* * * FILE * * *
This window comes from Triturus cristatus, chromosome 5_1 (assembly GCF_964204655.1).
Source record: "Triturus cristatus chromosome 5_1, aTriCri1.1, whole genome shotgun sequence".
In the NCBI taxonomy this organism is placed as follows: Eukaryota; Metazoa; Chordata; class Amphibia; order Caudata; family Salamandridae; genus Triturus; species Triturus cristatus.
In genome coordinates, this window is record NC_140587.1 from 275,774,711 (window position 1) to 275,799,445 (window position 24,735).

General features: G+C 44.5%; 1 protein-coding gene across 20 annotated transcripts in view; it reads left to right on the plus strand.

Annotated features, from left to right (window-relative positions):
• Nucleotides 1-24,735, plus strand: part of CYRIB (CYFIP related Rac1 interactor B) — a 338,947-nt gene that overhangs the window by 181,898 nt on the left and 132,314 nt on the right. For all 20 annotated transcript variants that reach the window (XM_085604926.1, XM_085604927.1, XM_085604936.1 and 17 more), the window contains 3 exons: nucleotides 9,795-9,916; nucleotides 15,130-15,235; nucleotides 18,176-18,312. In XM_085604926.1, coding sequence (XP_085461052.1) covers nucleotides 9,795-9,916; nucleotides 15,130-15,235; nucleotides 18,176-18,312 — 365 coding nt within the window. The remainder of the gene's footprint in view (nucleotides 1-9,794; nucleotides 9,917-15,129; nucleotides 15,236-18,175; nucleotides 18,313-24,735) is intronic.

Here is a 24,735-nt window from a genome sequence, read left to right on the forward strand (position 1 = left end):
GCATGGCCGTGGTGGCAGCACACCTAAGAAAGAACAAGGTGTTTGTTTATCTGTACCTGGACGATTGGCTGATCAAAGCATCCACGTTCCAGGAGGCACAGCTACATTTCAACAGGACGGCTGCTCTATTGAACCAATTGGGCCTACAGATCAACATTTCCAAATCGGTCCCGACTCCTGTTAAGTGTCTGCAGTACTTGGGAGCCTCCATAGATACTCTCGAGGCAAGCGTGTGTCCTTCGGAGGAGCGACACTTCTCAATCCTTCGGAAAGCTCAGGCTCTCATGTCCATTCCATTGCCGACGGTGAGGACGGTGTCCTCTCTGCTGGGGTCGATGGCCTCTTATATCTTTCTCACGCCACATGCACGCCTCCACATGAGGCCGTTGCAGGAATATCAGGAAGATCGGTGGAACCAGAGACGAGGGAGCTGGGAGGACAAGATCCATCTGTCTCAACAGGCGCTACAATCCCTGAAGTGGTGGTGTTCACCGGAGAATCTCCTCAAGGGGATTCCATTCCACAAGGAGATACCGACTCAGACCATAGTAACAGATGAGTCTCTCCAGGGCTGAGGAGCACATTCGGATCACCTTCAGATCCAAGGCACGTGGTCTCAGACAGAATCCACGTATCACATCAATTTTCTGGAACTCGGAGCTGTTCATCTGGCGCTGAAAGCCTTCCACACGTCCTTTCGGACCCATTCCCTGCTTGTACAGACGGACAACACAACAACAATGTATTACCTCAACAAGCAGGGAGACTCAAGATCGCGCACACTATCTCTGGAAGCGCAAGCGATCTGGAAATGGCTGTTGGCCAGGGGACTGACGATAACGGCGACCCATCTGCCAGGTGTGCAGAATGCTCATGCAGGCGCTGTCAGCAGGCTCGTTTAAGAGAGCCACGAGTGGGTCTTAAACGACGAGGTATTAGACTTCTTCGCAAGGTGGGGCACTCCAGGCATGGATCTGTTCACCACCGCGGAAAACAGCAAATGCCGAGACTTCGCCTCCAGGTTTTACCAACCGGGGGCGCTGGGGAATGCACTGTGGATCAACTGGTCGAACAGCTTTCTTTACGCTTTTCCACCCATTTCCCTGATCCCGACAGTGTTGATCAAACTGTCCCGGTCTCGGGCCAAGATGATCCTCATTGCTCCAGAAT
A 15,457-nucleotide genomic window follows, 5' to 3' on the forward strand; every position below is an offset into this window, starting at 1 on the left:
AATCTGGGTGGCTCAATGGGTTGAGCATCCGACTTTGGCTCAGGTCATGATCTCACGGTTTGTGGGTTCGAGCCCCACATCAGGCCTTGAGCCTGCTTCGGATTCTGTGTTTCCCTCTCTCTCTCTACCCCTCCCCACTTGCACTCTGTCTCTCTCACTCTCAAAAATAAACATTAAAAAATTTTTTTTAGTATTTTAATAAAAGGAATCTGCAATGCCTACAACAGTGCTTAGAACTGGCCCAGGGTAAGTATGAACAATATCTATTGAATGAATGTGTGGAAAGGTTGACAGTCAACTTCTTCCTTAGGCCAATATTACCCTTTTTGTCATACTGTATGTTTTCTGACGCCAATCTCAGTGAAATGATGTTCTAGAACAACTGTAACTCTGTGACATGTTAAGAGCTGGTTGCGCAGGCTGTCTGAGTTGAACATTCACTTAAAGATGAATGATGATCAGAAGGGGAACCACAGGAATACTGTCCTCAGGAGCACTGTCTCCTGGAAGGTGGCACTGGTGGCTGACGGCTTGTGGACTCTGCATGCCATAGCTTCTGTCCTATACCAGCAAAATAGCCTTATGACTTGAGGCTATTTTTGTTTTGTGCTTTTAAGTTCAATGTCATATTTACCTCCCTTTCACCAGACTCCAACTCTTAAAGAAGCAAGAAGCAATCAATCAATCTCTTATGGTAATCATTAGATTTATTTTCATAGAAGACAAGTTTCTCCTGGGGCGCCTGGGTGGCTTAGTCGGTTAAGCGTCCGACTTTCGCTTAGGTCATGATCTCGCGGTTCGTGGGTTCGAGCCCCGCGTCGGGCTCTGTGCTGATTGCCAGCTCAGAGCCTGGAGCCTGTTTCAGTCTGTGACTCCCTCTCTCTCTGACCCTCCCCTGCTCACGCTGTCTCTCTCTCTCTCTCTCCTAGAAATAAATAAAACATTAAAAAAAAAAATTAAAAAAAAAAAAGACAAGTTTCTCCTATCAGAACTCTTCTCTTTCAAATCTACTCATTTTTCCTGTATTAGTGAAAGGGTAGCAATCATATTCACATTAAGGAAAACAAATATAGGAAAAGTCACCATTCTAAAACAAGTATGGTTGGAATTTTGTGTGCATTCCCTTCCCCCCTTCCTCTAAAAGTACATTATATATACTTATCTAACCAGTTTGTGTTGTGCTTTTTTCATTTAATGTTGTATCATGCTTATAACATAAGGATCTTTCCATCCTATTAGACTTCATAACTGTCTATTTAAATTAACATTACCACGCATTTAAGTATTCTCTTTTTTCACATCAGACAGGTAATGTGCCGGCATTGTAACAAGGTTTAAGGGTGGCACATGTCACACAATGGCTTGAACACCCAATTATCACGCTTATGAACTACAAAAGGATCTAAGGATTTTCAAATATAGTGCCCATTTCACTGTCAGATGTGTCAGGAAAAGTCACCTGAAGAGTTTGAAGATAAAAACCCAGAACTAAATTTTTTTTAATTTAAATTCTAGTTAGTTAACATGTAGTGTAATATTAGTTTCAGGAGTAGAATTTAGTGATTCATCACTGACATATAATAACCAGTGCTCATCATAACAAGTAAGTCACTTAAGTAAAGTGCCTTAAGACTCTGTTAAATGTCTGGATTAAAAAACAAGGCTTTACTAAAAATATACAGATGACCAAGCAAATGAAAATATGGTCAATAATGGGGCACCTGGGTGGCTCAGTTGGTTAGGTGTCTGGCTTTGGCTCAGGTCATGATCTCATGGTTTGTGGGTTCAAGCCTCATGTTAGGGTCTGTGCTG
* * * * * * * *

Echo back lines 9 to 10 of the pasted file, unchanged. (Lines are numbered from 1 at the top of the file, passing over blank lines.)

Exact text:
GCATGGCCGTGGTGGCAGCACACCTAAGAAAGAACAAGGTGTTTGTTTATCTGTACCTGGACGATTGGCTGATCAAAGCATCCACGTTCCAGGAGGCACAGCTACATTTCAACAGGACGGCTGCTCTATTGAACCAATTGGGCCTACAGATCAACATTTCCAAATCGGTCCCGACTCCTGTTAAGTGTCTGCAGTACTTGGGAGCCTCCATAGATACTCTCGAGGCAAGCGTGTGTCCTTCGGAGGAGCGACACTTCTCAATCCTTCGGAAAGCTCAGGCTCTCATGTCCATTCCATTGCCGACGGTGAGGACGGTGTCCTCTCTGCTGGGGTCGATGGCCTCTTATATCTTTCTCACGCCACATGCACGCCTCCACATGAGGCCGTTGCAGGAATATCAGGAAGATCGGTGGAACCAGAGACGAGGGAGCTGGGAGGACAAGATCCATCTGTCTCAACAGGCGCTACAATCCCTGAAGTGGTGGTGTTCACCGGAGAATCTCCTCAAGGGGATTCCATTCCACAAGGAGATACCGACTCAGACCATAGTAACAGATGAGTCTCTCCAGGGCTGAGGAGCACATTCGGATCACCTTCAGATCCAAGGCACGTGGTCTCAGACAGAATCCACGTATCACATCAATTTTCTGGAACTCGGAGCTGTTCATCTGGCGCTGAAAGCCTTCCACACGTCCTTTCGGACCCATTCCCTGCTTGTACAGACGGACAACACAACAACAATGTATTACCTCAACAAGCAGGGAGACTCAAGATCGCGCACACTATCTCTGGAAGCGCAAGCGATCTGGAAATGGCTGTTGGCCAGGGGACTGACGATAACGGCGACCCATCTGCCAGGTGTGCAGAATGCTCATGCAGGCGCTGTCAGCAGGCTCGTTTAAGAGAGCCACGAGTGGGTCTTAAACGACGAGGTATTAGACTTCTTCGCAAGGTGGGGCACTCCAGGCATGGATCTGTTCACCACCGCGGAAAACAGCAAATGCCGAGACTTCGCCTCCAGGTTTTACCAACCGGGGGCGCTGGGGAATGCACTGTGGATCAACTGGTCGAACAGCTTTCTTTACGCTTTTCCACCCATTTCCCTGATCCCGACAGTGTTGATCAAACTGTCCCGGTCTCGGGCCAAGATGATCCTCATTGCTCCAGAAT
A 15,457-nucleotide genomic window follows, 5' to 3' on the forward strand; every position below is an offset into this window, starting at 1 on the left: